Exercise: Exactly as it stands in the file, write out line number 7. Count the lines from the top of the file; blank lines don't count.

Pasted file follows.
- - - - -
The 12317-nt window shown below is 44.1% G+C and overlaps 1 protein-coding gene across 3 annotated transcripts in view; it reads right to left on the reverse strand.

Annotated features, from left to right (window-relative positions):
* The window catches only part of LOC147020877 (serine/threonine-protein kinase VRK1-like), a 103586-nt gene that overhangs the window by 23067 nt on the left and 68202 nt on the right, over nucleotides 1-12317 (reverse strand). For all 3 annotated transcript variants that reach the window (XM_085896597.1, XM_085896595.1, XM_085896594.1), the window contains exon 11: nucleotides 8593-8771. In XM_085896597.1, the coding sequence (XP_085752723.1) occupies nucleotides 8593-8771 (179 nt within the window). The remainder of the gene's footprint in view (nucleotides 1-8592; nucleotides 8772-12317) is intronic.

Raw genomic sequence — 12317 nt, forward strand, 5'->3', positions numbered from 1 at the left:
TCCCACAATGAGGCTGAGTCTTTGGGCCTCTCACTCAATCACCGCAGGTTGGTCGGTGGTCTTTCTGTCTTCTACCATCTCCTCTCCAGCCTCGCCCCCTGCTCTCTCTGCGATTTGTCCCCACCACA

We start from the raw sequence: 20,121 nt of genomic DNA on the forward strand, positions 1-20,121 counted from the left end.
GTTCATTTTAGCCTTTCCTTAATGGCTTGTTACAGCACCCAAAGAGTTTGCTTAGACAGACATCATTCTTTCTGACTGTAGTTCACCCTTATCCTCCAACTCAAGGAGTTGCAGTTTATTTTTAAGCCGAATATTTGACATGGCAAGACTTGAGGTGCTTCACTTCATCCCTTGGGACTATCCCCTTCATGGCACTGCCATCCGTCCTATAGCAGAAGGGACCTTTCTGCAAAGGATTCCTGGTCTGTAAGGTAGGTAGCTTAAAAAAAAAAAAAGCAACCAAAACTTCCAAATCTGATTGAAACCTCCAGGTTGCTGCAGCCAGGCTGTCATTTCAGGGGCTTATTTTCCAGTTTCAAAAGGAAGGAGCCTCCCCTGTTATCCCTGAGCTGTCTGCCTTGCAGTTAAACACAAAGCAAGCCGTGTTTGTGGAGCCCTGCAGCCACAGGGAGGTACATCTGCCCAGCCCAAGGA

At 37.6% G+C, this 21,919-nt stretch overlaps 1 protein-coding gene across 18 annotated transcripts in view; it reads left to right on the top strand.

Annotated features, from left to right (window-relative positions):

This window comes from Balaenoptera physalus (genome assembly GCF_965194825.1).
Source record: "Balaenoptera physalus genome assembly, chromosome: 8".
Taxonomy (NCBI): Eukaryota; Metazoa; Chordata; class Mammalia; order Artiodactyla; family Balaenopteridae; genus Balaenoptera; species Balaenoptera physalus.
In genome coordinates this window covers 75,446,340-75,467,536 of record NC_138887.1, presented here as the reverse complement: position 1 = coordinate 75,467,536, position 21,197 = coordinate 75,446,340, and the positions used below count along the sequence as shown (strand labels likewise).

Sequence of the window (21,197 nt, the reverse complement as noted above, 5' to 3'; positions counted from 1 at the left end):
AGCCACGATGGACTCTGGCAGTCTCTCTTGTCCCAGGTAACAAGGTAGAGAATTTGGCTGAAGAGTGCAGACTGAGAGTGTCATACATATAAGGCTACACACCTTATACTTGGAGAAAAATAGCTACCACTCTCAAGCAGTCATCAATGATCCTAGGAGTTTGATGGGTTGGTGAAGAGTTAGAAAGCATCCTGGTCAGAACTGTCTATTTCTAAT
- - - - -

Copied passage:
GTTCATTTTAGCCTTTCCTTAATGGCTTGTTACAGCACCCAAAGAGTTTGCTTAGACAGACATCATTCTTTCTGACTGTAGTTCACCCTTATCCTCCAACTCAAGGAGTTGCAGTTTATTTTTAAGCCGAATATTTGACATGGCAAGACTTGAGGTGCTTCACTTCATCCCTTGGGACTATCCCCTTCATGGCACTGCCATCCGTCCTATAGCAGAAGGGACCTTTCTGCAAAGGATTCCTGGTCTGTAAGGTAGGTAGCTTAAAAAAAAAAAAAGCAACCAAAACTTCCAAATCTGATTGAAACCTCCAGGTTGCTGCAGCCAGGCTGTCATTTCAGGGGCTTATTTTCCAGTTTCAAAAGGAAGGAGCCTCCCCTGTTATCCCTGAGCTGTCTGCCTTGCAGTTAAACACAAAGCAAGCCGTGTTTGTGGAGCCCTGCAGCCACAGGGAGGTACATCTGCCCAGCCCAAGGA